As featured on p. 218 of "Bloggers on the Bus," under the name "a MyDD blogger."

Thursday, January 01, 2009

Iraq in 2009

Perhaps the biggest milestone of the new year that will be immediately felt is that the Iraq-US status of forces agreement becomes operative, meaning that Iraq has formal control of the Green Zone in Baghdad, and American troops must petition the Iraqi government before taking action against insurgent activity.

Many of the changes inaugurated on New Year's Day won't bring immediately visible results. The Green Zone, the country's government and military command center, remains ringed by concrete blast walls and off limits to most Iraqis. U.S. troops still man its checkpoints, although now as trainers rather than leaders.

But the Americans have moved out of the Republican Palace, the sprawling former headquarters of Saddam's regime that they took over shortly after the 2003 invasion. Prime Minister Nouri al-Maliki formerly took control of the building Thursday and exulted over the security pact under which U.S. troops are to leave the country by 2012.

"A year ago, the mere thought of forces withdrawing from Iraq was considered a dream," al-Maliki told reporters afterward. "The dream that no one had the right to think about became true."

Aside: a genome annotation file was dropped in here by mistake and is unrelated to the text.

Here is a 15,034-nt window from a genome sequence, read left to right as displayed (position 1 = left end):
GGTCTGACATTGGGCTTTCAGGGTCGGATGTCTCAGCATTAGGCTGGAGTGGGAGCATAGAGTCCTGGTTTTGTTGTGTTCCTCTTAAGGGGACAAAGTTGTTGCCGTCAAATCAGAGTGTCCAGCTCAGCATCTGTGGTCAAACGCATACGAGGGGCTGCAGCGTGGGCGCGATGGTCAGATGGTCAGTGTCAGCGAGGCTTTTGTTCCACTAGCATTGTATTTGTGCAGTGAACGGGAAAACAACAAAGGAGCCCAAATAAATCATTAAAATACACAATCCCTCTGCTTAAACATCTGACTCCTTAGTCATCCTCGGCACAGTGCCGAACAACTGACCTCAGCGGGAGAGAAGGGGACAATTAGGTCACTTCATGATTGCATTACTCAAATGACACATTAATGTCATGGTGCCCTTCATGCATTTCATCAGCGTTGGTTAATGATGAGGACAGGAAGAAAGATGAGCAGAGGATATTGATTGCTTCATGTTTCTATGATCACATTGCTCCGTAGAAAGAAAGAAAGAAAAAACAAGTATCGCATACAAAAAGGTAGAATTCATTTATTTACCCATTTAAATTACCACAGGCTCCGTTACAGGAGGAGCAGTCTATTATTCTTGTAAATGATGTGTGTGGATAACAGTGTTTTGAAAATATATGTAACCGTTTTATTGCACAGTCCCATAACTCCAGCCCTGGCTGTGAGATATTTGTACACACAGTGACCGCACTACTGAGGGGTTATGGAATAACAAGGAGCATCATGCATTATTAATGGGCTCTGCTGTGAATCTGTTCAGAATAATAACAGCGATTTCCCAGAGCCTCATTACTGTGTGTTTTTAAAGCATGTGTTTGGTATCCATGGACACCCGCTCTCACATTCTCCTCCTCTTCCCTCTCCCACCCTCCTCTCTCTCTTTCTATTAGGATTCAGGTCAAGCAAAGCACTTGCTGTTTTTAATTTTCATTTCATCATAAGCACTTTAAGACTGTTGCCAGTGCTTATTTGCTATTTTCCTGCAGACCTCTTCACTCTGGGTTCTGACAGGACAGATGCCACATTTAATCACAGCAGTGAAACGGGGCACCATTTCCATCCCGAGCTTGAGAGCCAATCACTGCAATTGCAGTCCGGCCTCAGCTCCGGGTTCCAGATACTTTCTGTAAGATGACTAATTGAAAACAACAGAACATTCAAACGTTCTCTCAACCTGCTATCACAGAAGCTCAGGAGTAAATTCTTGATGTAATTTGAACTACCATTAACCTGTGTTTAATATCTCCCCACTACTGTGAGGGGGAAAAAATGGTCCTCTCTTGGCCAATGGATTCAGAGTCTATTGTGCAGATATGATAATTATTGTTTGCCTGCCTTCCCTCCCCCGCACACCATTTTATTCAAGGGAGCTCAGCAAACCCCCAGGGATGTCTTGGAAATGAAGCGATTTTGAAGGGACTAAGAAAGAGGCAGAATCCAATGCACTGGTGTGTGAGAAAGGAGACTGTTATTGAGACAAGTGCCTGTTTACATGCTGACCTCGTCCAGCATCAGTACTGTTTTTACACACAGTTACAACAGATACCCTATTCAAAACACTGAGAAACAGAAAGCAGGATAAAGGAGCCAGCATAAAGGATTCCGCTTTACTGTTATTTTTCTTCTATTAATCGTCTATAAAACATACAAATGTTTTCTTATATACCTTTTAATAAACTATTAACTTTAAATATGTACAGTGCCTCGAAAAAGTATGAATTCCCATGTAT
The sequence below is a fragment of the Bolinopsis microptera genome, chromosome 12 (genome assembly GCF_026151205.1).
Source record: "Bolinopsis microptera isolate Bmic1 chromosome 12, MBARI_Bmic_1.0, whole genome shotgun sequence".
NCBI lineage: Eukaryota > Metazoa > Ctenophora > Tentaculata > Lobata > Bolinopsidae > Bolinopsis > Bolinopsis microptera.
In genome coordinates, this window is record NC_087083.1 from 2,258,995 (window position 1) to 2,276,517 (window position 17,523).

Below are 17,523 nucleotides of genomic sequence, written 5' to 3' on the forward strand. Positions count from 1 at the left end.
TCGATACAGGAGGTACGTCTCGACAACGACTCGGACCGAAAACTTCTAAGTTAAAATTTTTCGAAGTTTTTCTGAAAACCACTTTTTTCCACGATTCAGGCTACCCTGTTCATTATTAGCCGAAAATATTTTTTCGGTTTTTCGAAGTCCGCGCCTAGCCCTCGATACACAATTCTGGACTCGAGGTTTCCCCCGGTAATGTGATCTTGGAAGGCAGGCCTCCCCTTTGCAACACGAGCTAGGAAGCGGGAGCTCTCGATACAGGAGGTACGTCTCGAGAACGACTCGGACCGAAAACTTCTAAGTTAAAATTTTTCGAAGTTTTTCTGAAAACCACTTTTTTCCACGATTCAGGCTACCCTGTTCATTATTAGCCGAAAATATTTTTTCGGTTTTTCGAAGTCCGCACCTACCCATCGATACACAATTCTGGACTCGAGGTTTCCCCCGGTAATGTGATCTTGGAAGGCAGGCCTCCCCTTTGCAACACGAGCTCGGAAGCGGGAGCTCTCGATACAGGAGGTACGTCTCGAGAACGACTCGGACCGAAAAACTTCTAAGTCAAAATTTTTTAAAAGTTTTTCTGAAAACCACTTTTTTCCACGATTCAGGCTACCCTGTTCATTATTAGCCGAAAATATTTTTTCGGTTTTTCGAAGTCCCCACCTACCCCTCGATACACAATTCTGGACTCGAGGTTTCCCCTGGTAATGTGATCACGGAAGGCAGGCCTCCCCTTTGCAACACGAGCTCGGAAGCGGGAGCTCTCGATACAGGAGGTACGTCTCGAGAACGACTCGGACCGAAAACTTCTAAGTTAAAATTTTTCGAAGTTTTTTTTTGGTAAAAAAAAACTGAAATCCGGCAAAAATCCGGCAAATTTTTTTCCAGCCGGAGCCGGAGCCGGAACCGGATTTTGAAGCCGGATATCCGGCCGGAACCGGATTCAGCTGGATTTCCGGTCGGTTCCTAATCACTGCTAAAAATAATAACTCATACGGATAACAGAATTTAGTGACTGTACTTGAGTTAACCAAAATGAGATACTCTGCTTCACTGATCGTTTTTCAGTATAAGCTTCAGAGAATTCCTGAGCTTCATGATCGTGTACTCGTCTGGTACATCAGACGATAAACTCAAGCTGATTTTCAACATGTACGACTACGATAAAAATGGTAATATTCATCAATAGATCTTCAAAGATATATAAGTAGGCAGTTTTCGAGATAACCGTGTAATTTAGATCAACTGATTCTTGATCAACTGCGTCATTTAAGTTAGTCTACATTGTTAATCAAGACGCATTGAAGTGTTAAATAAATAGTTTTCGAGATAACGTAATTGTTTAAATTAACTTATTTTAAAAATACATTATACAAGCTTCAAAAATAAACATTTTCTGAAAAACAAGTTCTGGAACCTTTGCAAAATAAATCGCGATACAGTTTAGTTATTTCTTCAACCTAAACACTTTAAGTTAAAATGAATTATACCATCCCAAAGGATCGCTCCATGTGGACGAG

He called for making Jan. 1 a national holiday called "Sovereignty Day." Iraq already officially observes New Year's Day as a holiday.

The road to what passes for stability in Iraq is lines with the blood of ethnic cleansing, and when there was nobody left to cleanse violence plummeted. The resultant uneasy peace is fortified by blast walls separating Shiite from Sunni. This is what we're supposed to consider in a celebration of democracy and order.

The geography of Baghdad is walls, built one barrier at a time, along streets and around neighborhoods, through intersections and over bridges. For some, the gray of freshly poured concrete long ago gave way to the city's more dominant ochers. Many are painted. Others are decorated with plastic flowers, gathering dust. A few bear murals.

But they remain walls, dividing a city from itself, in an attempt to stanch violence.

"Welcome to the city of Sadiya," the wall here reads, with no sense of irony.

"The walls are the most hated thing. I swear to God, they're despised," said Hussein Abbas Hassan, plastering posters for a candidate with his two sons, Yasser and Samir. "I wish God would descend from heaven and tear them down."

Juan Cole has his annual top ten myths about Iraq in 2008. Millions of Iraqis have been displaced and very few have come back. Maybe a million are food insecure and 6 million subsist on UN rations. This is on top of the maybe a million dead. We are being forced out of the country by a defiant Iraqi populace who demanded a withdrawal date in the SOFA agreement and did the best job of any entity in bending George Bush to their will. But I don't want to hear anybody talking about victory. Iraq is a garden of nightmares, and that the preliminary stages are coming to an end does not blot those out of the memory.

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